The coronavirus pandemic poses a challenge to the global economy – but there are reasons for optimism, writes Lord Jim O’Neill
I doubt anyone should have a very confident view about the medium to long-term consequences of this remarkable crisis; it’s tricky enough for the next few weeks. With this caveat in mind, let me offer some ideas.
What is clear is that Covid-19 has caused havoc for the world economy. I spent a large part of my career in financial markets looking at reliable high-frequency indicators for many countries, and they have all fallen off a cliff , whether it be China, Europe or the US.
In addition to this crisis being the most severe that I have probably experienced (although every major crisis always feels like that), it originated externally to the economic and financial system, and of course, the scale of the economic decline has been a direct result of policies to restrict movements of people.
In this regard, it does allow for some hope, that as soon our governments allow us to open up our societies again, our economies can recover sharply. Since the middle of March, when I started to grasp the scale of this virus, I became a believer in so-called People’s QE, at least temporarily, to compensate everyone for the enforced shutdown.
Not only is this economic shutdown not a consequence of individual poor decisions, but also we are all going to be needed to be productive once it is appropriate. So it is entirely just that our governments spend huge amounts of money to reward us for the enforced shutdown, with the consequence of expanding fiscal deficits and dramatic expansion of central bank balance sheets.
Different countries have applied different versions, but in many countries some temporary version of MMT (modern monetary theory) and UBI (universal basic income) have been applied, with the US introducing the most stark form of so-called helicopter money, where individuals are just given money.
As well as the cost to the shutdown, there will be a probable cost to the dramatic increase in monetary financing of fiscal deficits. A traditional analysis would suggest such policies will create a less efficient economy and higher inflation.
Insofar as this crisis is also a severe supply disruption as well as a demand shock, it could have some of these consequences. However, it is worth bearing in mind that as a result of 2008, and polices to combat that crisis, monetary and fiscal expansion didn’t have the traditional expected economic results, so it is far from definite that this government policy response will lead to a big rise in inflation.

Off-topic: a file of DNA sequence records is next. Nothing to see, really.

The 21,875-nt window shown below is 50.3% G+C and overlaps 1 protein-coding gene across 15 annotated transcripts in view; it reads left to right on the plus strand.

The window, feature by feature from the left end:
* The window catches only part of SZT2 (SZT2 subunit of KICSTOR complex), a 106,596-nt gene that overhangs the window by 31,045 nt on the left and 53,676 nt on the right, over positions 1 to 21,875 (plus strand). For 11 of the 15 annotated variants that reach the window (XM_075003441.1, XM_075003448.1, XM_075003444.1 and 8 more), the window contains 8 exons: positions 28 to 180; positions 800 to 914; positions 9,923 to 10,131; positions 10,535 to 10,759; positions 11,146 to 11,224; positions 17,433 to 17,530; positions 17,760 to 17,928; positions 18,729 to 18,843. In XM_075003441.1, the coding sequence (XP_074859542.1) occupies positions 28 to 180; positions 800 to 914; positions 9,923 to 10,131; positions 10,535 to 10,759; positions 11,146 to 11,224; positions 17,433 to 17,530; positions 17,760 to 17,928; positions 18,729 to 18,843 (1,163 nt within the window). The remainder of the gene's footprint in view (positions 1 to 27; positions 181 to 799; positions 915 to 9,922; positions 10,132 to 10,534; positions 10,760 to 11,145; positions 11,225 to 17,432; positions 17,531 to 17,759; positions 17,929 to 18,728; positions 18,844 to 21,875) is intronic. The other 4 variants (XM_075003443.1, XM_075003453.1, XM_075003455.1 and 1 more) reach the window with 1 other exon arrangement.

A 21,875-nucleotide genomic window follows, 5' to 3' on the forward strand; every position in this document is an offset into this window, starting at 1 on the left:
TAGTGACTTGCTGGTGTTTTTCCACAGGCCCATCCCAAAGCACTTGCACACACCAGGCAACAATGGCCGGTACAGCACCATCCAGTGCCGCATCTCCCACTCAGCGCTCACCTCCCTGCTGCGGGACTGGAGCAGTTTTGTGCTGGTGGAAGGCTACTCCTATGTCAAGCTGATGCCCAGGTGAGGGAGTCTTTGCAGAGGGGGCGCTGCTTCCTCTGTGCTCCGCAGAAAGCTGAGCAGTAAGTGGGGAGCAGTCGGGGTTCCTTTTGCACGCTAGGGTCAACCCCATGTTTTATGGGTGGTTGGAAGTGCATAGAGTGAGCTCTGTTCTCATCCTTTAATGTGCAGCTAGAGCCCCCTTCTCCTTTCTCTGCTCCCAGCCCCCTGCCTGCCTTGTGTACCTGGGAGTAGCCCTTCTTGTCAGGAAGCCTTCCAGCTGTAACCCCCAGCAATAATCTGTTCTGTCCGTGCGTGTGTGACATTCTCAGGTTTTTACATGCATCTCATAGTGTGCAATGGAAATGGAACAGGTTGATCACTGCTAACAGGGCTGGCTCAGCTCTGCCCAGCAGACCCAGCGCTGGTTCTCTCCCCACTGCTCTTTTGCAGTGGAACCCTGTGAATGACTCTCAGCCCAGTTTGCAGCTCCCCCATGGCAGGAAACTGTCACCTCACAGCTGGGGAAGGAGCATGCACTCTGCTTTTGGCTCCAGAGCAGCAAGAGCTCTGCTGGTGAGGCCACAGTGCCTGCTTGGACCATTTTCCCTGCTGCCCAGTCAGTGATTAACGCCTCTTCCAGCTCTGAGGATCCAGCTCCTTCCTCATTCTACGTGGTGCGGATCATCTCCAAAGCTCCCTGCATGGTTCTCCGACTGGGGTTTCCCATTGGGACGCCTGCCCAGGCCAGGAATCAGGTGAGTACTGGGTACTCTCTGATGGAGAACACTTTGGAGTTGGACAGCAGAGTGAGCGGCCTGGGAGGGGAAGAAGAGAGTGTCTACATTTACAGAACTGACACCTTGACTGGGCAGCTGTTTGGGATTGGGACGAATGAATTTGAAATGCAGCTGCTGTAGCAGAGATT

It will depend on the ongoing scale of demand shock, the permanent damage to the supply shock, and monetary and fiscal policies, if and when we emerge from the crisis. It is also the case, in my view, that what governments do about our health systems, our number of beds and, crucially, the number of critical treatment factors such as ventilators and masks may have a major consequence for the medium-term economic outlook.
One would hope that, behind the scenes, governments are estimating in detail how many weeks it will take to have a dramatic boost in supplies of all the relevant things, as presumably once the health systems have them, then our governments can move towards some less blunt form of social distancing.
Ultimately, a sustained period of mass social distancing may end up being self-defeating, so let’s hope our governments are thinking wisely. What does give some hope, if the wage-support policies help keep companies from firing most of their workers, is that once social distancing can be eased, and some sectors are allowed to return to something more towards normality, then they will have the workforces in place to pick up. We might want to think about it as an extended, paid, enforced holiday in our homes.
Economically, this is a version of what Germany effectively did during the 2008 crisis, where it didn’t shed massive numbers of employees, which appeared to make it easier for them to pick back up when the crisis eased.
As for how our economic system functions once it is back up, and we have moved on to 2025, there are two things that appear likely.
Firstly, we will probably emerge with more evenly shared economies, where earnings are not growing in vastly different degrees between the most highly paid and those lower down the scale. Secondly, the infant growth of Profit with Purpose will accelerate and become a central part of 2025 business life, where companies no longer focus on maximisation of profit – often at the expense of all other goals – but instead focus on the optimisation of their goals, including profit.
If so, it will allow many societal challenges to be regarded as a challenge for all of us, not just left to governments – including climate change, the search for new antibiotics, and other vital medical needs. If so, this dramatic mess we have all gone through may end justifying the cliché, ‘never let a crisis go to waste’.
Lord O’Neill is currently the vice-chair of the Northern Powerhouse Partnership and a member of Shelter Social Housing Commission
This piece first appeared in issue 74 of Spear’s, available now. Click here to buy a copy and subscribe